Check on Your Strong Friend

March 31, 2020

(Editor’s note: This article was originally written in June of 2018).

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June, 2018. In a mere three days, we lost both Kate Spade and Anthony Bourdain, two brilliant creators who must have been staring down unimaginable demons.

Their suicides brought to light the need for open discussion about depression and mental health and caring for those who show signs of struggle.

But what about those who don’t? Those high-functioning creators and caretakers who fight a silent and unseen battle?

Who would have suspected that Spade and Bourdain, two people who seemed to have it all, were at risk of taking their own lives?

In response, this simple message was distributed widely on social media: “Check on your strong friend.

Check on Your Strong Friend

It was a clear reminder. Sometimes it’s those who seem the strongest who struggle the most.

That was nearly two years ago. The conversation needs to continue. And now, as a pandemic keeps us separate and isolated, and a growing recession has us fearful and uncertain, checking on each other has never been more important.

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Check on Your Strong Friend… the one who seems so unafraid, who pushes her limits and leads the way. Check on the friend who outwardly has earned her “bad-ass” badge but inwardly worries she’s never quite up to the task. Check on the one who insists she’s “fine” or “just tired” or “a little stressed out right now.” Let her know that admitting she doesn’t feel strong doesn’t make her weak.

Check on Your Creative Friend… the brilliant mind who wows everyone with the majesty of her words or beauty of her music. Reach out when she abandons her latest project, when she says it’s “just not working” or the inspiration is “lacking” or “what’s the point?” Check with her when she admits she no longer feels the passion or worries her next effort won’t improve upon the last. Let her know she’s more than the sum of her work and that her creativity is a gift she offers, not an obligation.

Check on Your Caring Friend… the one who is always there for everyone else; the one who takes on your burdens as her own. When she says “some days it’s just all too much,” don’t try to tell her to look on the bright side and appreciate all that she has. She feels things more deeply than you can imagine. Her emotional empathy can overpower her and her sensitive soul suffers from the suffering of others. Let her know that the best part of care is shared.

Check on Your Successful Friend… the one who “has it all,” and seems to effortlessly juggle through life without dropping a single ball. Listen when she jokes about trying to be everything to everyone or chides herself for running late to yet another event or obligation. Success comes with stipulations and can feel a constant weight to carry. Lighten her load.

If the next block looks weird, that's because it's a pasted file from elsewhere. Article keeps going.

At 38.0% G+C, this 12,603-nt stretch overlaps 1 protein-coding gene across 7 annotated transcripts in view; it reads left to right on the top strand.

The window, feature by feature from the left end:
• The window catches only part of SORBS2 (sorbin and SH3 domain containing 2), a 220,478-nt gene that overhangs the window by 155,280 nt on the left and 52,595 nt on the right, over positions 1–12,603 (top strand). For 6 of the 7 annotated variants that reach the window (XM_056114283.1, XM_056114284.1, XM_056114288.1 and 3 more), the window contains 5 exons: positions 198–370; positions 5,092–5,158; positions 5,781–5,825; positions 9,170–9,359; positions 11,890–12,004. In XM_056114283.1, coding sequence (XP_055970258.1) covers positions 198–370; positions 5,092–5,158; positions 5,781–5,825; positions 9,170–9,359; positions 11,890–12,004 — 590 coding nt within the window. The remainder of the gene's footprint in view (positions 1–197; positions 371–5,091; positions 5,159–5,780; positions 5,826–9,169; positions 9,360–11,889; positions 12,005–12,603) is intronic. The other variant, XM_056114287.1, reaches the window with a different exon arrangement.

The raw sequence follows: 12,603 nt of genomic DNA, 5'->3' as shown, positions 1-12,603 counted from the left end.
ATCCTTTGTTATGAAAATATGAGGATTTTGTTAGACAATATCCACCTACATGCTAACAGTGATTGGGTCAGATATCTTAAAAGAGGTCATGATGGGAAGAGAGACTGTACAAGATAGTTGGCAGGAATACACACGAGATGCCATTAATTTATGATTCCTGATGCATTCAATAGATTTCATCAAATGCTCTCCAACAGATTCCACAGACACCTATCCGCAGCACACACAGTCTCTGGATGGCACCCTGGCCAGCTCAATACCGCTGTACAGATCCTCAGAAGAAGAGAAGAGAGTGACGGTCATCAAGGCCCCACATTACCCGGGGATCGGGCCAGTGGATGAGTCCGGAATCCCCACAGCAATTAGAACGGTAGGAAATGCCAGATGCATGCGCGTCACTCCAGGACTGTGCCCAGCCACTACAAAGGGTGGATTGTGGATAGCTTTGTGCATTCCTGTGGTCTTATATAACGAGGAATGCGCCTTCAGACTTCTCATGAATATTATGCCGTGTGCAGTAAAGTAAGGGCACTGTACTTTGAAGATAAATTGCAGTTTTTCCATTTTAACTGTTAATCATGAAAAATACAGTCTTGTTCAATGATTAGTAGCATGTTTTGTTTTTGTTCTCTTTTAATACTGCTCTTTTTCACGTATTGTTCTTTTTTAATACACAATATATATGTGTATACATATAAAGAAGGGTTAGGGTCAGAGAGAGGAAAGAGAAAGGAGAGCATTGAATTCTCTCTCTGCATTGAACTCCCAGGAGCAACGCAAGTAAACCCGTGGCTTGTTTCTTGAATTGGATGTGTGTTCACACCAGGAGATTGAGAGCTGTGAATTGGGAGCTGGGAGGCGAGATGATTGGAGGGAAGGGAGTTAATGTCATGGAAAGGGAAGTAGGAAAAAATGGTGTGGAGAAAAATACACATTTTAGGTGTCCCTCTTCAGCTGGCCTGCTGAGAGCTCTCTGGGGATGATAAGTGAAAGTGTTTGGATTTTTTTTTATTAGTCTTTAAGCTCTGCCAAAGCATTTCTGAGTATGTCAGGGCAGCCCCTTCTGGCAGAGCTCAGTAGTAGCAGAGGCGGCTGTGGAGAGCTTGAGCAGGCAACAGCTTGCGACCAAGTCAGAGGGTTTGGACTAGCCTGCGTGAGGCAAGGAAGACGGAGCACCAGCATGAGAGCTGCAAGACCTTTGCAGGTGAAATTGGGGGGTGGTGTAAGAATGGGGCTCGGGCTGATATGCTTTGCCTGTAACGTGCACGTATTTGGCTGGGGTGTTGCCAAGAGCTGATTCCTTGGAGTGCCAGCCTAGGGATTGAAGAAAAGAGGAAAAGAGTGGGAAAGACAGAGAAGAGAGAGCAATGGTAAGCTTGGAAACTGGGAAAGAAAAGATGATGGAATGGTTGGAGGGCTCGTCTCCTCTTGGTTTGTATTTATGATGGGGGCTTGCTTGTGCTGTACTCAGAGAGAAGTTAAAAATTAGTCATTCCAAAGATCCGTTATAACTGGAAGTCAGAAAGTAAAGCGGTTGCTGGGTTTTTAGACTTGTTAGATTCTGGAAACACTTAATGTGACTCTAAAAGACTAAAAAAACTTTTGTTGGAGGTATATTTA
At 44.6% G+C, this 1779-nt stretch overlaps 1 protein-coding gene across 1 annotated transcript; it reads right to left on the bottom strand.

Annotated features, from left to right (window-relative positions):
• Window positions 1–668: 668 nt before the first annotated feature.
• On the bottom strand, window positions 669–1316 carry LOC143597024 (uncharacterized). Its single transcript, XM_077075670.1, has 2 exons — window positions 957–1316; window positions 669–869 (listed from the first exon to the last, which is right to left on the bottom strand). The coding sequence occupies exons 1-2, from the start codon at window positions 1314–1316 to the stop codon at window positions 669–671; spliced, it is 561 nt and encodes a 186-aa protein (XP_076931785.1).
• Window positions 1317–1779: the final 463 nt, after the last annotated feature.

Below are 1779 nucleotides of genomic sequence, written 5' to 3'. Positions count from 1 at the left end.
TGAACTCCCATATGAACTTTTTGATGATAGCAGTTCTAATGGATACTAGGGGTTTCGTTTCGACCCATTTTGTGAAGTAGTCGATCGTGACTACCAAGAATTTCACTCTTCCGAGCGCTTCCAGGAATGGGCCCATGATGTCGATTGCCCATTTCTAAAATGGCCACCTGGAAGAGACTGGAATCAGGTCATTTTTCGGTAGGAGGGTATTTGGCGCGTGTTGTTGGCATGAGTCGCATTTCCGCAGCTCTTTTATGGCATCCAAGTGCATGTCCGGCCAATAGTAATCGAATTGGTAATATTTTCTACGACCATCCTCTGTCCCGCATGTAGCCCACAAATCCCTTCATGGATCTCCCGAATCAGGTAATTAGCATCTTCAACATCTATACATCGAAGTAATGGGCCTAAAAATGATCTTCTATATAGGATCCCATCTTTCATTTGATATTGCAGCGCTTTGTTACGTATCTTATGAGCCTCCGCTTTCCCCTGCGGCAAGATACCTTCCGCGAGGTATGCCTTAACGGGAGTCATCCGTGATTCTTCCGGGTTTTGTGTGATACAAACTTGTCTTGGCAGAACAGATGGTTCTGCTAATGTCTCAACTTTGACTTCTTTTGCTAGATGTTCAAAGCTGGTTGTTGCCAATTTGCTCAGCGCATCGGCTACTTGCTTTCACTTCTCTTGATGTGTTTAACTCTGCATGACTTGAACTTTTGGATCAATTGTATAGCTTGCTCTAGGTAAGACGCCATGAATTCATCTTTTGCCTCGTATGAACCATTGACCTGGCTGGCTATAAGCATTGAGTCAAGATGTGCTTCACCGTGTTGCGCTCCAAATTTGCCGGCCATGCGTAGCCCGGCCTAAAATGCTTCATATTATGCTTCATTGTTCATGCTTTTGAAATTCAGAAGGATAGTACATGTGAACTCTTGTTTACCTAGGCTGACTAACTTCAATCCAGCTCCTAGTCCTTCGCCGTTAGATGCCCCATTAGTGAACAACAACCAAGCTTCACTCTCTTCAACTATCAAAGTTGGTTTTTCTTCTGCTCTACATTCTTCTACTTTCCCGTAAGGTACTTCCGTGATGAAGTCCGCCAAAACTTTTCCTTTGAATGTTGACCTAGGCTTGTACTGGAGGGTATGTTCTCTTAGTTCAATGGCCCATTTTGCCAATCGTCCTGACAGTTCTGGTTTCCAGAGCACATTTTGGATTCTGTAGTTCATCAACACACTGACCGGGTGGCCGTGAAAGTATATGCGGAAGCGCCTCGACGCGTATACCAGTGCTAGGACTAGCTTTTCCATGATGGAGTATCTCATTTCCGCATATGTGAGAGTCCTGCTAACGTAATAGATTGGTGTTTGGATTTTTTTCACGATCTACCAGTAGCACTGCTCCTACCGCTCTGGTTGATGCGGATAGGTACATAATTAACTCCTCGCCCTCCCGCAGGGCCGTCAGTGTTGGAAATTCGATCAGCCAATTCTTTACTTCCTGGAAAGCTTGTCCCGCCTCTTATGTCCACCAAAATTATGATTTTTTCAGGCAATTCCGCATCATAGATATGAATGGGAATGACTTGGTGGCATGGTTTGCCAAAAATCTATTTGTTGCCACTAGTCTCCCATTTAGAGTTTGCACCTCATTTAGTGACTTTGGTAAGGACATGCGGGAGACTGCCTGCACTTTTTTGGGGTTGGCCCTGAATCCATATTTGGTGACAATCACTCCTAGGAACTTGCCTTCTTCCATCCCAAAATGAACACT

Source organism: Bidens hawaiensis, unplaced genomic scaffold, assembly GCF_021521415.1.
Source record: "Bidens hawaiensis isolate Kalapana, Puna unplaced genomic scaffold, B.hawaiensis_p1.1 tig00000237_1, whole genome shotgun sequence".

Check on Your Kicking-Illness’s-Ass Friend… the one who raises a fist at chemo or pushes through the pain of an auto-immune disorder, the one who feels she must smile and serve as a poster-child. Remind her of Stuart Scott’s words as he “fought like hell” in his battle with cancer: “And when you get too tired to fight, then lay down and rest and let somebody else fight for you.”

Check on Your Friend with the Perfect Social Media feed...the person who looks like she’s living the dream, who always looks great,  who hardly seems real. What she’s put on display is often an outward show and not a reflection of what’s lacking inside. We never know someone’s true story – we only know what we are allowed to see. Let her know she is seen and accepted, without show.

Check on… Anyone and Everyone. Do it for them and do it for you. Checking on others allows them to check on you. In times of challenge, our demonstration of care is often all we have to give. It is enough to give that. And giving from your heart fills it as well.

For those of you struggling, know that strength is a muscle built from challenging times. And that admitting weakness and accepting support is the strongest thing you can do.

Current circumstances may have us socially distant but that needn’t mean we are far apart.

I am checking on you, my friend, and I am here. How are you doing?

Val and maddy web2 check on your strong friend Valerie Gordon is a long-time storyteller, a 10-time Emmy award-winning producer, and the founder of The Storytelling Strategist and the Commander-in-She blog. She offers keynotes, workshops, and webinars to help high-achievers gain the skills necessary to grow their careers and turn the page to a better next chapter. Follow her on LinkedIn


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